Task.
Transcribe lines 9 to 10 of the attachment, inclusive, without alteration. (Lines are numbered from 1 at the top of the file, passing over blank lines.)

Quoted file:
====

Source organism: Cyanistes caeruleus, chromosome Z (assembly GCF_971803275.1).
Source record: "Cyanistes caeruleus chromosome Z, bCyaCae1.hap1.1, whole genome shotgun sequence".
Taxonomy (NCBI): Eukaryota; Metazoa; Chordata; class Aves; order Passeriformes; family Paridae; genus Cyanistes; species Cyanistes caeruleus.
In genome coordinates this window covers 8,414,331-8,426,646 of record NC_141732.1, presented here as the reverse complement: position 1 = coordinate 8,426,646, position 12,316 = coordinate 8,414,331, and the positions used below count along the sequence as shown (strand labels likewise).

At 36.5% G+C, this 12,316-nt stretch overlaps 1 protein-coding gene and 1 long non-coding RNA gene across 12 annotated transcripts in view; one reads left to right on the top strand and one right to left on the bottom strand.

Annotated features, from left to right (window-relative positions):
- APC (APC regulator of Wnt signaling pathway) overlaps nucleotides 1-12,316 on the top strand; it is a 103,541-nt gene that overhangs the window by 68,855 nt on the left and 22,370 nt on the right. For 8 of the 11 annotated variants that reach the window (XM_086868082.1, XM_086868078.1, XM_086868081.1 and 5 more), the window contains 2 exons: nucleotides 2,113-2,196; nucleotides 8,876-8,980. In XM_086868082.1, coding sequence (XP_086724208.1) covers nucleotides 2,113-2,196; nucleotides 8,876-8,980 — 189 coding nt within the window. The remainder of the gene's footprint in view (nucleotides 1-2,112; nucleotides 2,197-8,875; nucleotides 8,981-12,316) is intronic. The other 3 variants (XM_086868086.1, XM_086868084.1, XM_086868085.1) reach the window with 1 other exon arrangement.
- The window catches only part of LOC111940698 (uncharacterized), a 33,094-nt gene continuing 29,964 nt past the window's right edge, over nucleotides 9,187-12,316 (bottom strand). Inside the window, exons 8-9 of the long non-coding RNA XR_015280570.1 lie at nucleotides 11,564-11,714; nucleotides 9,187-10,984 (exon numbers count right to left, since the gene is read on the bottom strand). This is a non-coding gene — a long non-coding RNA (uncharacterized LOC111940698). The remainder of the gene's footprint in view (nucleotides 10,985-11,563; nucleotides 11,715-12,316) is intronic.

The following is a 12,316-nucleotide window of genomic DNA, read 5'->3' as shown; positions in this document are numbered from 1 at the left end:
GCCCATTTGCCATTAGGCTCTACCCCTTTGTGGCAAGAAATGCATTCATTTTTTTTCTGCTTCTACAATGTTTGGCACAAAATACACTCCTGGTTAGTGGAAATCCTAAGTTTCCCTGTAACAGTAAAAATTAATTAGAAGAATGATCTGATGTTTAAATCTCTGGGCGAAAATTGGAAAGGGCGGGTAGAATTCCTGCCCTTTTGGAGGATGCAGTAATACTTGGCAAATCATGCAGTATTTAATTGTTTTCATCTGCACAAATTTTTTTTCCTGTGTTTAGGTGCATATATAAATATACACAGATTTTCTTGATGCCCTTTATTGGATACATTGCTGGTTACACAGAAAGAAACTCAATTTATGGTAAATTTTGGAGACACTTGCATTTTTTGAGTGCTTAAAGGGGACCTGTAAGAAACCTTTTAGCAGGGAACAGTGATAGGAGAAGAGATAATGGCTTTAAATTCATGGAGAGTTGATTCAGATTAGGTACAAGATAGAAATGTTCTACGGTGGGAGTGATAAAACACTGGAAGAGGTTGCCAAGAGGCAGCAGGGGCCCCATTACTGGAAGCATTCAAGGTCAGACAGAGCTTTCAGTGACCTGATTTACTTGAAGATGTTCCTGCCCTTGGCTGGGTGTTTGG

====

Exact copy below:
The following is a 12,316-nucleotide window of genomic DNA, read 5'->3' as shown; positions in this document are numbered from 1 at the left end:
GCCCATTTGCCATTAGGCTCTACCCCTTTGTGGCAAGAAATGCATTCATTTTTTTTCTGCTTCTACAATGTTTGGCACAAAATACACTCCTGGTTAGTGGAAATCCTAAGTTTCCCTGTAACAGTAAAAATTAATTAGAAGAATGATCTGATGTTTAAATCTCTGGGCGAAAATTGGAAAGGGCGGGTAGAATTCCTGCCCTTTTGGAGGATGCAGTAATACTTGGCAAATCATGCAGTATTTAATTGTTTTCATCTGCACAAATTTTTTTTCCTGTGTTTAGGTGCATATATAAATATACACAGATTTTCTTGATGCCCTTTATTGGATACATTGCTGGTTACACAGAAAGAAACTCAATTTATGGTAAATTTTGGAGACACTTGCATTTTTTGAGTGCTTAAAGGGGACCTGTAAGAAACCTTTTAGCAGGGAACAGTGATAGGAGAAGAGATAATGGCTTTAAATTCATGGAGAGTTGATTCAGATTAGGTACAAGATAGAAATGTTCTACGGTGGGAGTGATAAAACACTGGAAGAGGTTGCCAAGAGGCAGCAGGGGCCCCATTACTGGAAGCATTCAAGGTCAGACAGAGCTTTCAGTGACCTGATTTACTTGAAGATGTTCCTGCCCTTGGCTGGGTGTTTGG